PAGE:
Back to school I went...this time, for a Master's in Public Health. I interned in human resources at a healthcare leadership organization. I worked on a reproductive health access organization's staff as a communications intern. Then I graduated, with a thesis completed on preventing maternal deaths in childbirth through the use of an interdisciplinary approach including obstetric kits. And I landed a job...at one of the best medical school/research institution/hospital combinations in the world...as a Communications Project Manager.

 

Wannabe doctor. Nurse Practitioner-In-Training. Early Childhood Teacher. Human Resources Intern. Communications Intern. Author. Communications Project Manager for Research. 

 

The dots connect now. Not a single one of those positions or achievements could have been achieved without the others. Even on days where I think, "I wasted time," and I race against my own clock, I can't take back any of those experiences without negating the rest. And there has been a thread of commonality between all those pathways--health, writing, people. And that's EXACTLY what I do now. I write about the research conducted at the inspiring university/medical school I work at, and lend a human touch to the people in the labs. I take their stories and put them out in various forms, allowing their tales to be told to different audiences. Sometimes I write like a scientist. Other times, I write like a columnist.

 

It is my perfect job. And I couldn't have done it if I hadn't received two undergraduate degrees in sciences, been a teacher, received a master's in education, received another in public health, written a book, and interned at two very different non-profits related to health. 

 

Some people have their purpose ingrained in them since they were born and they KNOW they are meant to work in a certain job--and that's amazing. Hats off, because I admire that drive. But for the many people who aren't so sure, or who have explored and feel behind...don't. Don't doubt your pathway. And a jagged, messy, non-linear method to success is effective, and sometimes more so because of all the assets you gain along the way.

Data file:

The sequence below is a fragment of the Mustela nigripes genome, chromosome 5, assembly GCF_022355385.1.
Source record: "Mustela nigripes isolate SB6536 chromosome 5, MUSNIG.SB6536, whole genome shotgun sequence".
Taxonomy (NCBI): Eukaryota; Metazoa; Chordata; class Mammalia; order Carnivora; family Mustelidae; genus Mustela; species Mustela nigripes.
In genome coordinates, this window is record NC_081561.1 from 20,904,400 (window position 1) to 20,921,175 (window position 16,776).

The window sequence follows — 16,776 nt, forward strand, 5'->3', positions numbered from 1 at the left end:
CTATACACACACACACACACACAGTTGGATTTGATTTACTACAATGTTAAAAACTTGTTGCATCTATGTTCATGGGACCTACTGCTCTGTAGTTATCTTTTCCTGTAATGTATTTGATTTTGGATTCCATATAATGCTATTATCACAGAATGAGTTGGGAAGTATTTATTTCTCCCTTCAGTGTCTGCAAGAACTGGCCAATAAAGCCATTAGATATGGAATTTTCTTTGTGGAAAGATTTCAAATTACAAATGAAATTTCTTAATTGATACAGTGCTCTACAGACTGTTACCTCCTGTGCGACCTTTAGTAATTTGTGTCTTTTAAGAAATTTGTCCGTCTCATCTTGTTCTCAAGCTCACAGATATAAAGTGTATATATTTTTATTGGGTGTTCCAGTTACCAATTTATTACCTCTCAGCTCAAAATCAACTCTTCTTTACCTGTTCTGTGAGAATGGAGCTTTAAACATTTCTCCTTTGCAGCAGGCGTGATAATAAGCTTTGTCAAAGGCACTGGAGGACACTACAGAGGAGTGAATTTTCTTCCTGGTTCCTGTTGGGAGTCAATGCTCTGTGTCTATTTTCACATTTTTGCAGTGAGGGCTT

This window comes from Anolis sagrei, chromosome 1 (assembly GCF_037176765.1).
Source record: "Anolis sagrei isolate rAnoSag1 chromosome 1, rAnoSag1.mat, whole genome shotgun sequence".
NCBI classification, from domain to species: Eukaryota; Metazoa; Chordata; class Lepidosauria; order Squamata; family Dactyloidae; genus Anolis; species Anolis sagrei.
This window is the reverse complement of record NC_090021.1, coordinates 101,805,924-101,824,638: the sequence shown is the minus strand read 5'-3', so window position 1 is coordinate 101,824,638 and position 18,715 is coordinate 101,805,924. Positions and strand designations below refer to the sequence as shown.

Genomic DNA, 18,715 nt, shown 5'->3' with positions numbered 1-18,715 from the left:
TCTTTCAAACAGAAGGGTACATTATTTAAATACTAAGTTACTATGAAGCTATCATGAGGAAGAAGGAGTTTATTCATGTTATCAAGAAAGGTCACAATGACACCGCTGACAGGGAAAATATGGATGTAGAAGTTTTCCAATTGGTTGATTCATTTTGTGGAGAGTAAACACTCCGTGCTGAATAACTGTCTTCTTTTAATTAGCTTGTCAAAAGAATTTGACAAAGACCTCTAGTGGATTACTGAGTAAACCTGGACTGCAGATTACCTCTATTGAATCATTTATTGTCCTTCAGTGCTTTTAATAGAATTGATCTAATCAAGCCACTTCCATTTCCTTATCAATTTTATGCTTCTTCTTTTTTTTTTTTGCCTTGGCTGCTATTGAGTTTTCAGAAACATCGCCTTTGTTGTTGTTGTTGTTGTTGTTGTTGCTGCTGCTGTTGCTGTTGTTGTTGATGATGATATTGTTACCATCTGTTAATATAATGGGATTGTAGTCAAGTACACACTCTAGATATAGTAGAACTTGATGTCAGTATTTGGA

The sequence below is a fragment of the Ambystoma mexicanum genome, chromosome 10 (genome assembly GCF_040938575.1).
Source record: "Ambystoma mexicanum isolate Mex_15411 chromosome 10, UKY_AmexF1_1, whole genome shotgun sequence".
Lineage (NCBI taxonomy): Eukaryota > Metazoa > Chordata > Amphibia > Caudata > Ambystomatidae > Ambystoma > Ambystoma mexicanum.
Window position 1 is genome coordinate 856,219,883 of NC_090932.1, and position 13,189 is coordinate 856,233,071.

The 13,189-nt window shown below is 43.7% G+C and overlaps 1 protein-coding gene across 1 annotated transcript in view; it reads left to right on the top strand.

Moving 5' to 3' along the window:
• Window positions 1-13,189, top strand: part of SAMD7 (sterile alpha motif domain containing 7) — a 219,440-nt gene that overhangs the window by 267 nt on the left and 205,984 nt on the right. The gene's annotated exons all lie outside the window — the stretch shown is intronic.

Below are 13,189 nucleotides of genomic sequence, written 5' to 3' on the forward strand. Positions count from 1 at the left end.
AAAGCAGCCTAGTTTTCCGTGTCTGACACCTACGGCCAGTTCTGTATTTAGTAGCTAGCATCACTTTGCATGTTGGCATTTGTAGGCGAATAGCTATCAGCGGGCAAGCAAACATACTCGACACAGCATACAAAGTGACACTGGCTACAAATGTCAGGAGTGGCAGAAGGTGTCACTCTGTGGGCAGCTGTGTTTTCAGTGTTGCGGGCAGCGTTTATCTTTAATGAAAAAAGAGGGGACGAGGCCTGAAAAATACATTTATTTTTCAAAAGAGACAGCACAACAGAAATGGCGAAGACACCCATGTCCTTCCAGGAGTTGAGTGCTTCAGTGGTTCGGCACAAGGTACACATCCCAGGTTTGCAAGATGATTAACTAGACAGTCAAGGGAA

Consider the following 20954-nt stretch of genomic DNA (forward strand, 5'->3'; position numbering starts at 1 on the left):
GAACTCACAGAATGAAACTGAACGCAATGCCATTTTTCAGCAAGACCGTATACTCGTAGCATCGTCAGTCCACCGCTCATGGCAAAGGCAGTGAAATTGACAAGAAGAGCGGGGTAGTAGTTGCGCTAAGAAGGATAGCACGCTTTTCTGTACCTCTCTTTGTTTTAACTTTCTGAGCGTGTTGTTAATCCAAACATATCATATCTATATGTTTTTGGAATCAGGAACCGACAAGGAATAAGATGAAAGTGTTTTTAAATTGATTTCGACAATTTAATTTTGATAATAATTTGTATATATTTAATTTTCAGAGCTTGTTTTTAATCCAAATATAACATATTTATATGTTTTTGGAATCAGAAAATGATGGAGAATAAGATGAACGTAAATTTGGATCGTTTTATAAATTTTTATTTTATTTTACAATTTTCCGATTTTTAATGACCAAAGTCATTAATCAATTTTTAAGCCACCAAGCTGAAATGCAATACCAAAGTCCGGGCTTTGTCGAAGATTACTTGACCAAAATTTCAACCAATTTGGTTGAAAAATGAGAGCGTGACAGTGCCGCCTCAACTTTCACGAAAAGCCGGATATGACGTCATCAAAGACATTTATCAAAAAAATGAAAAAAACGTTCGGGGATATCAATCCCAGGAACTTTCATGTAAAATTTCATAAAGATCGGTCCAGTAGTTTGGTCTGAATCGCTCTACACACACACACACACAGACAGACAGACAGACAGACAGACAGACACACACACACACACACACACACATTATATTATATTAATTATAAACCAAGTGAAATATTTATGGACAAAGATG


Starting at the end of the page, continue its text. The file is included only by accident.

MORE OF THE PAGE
The key is to find the common thread between your experiences. Maybe you traveled the world, tried twelve jobs in various sectors and loved all of them, and still haven't narrowed it down--that's not a weakness. Perhaps you're a natural explorer and need to change your scene often. The thread doesn't have to be something narrow, like a school subject...it can be a general vibe. Make it work for you and do it. Being able to curate a career is a benefit of today's age and there are jobs that don't even exist yet, waiting for people like us.

 

Success has many forms; very rarely are they linear. I hardly know anyone who hasn't taken a year for research or to work, or who hasn't questioned their career before continuing to their next step. It's easy in the world of instagram and Facebook--the highlight reels to end all highlight reels--to look around and think everyone has their shit together and they're moving at the speed of light toward their dream...what those mediums don't tell you is that the dream shifts, and people adjust. Where you started isn't always where you'll end up.

 

And sometimes, you're much better for it.